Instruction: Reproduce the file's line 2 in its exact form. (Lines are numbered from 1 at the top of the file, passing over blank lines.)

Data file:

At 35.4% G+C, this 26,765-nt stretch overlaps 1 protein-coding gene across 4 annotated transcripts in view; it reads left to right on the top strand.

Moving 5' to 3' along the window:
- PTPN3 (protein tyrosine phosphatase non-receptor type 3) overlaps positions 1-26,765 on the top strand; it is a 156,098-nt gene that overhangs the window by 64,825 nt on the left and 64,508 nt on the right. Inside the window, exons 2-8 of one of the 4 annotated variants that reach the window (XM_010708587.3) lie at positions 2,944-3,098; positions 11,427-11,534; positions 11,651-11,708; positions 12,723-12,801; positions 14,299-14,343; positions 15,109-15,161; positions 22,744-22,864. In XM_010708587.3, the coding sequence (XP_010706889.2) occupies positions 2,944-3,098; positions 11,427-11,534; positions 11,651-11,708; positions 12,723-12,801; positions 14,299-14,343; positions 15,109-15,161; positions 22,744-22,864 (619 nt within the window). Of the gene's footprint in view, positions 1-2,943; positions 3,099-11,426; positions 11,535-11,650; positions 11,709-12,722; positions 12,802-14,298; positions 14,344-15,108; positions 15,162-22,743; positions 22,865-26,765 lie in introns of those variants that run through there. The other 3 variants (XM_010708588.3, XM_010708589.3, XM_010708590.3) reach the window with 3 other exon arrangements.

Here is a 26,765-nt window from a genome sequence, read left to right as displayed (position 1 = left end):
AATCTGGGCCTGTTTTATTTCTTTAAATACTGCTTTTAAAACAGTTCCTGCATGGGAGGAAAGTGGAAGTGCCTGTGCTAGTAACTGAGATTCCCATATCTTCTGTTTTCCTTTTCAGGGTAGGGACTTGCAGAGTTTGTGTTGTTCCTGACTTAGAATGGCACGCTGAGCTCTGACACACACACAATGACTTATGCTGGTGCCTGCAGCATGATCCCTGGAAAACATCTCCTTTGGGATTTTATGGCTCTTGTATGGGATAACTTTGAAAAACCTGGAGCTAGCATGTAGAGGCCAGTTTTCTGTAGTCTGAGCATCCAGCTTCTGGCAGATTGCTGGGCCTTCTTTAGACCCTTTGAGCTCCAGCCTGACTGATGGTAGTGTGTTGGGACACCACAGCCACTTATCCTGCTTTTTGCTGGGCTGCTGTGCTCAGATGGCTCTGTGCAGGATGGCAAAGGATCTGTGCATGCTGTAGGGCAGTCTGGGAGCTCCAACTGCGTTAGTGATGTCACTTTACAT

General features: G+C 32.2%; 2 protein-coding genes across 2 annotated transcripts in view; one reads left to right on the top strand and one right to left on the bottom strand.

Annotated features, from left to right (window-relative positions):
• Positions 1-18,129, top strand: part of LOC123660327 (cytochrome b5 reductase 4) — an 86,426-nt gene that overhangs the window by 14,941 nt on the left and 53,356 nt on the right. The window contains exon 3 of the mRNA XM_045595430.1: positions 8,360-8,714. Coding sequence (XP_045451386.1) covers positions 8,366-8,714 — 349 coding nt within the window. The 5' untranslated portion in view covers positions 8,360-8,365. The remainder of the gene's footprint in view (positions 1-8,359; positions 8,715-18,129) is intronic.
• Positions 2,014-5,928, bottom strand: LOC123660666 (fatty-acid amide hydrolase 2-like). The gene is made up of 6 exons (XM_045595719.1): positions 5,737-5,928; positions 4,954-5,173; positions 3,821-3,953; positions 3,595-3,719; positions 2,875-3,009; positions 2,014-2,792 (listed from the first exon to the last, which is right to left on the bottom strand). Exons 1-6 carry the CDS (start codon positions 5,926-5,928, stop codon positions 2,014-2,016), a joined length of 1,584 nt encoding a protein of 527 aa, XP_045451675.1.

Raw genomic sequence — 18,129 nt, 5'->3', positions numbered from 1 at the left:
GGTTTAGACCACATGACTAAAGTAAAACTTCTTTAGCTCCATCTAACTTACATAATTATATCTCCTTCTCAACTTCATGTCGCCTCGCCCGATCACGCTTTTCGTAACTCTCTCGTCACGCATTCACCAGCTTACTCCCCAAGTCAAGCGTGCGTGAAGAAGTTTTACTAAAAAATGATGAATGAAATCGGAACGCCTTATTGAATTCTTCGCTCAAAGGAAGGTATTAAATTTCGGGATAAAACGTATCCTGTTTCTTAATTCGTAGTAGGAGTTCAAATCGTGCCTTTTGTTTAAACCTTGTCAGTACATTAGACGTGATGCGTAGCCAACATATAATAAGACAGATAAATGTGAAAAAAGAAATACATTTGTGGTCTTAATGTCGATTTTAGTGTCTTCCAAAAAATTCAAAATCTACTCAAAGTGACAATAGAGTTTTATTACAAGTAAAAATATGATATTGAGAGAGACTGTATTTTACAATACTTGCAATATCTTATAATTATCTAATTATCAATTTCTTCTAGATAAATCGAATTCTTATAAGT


Moving 5' to 3' along the window: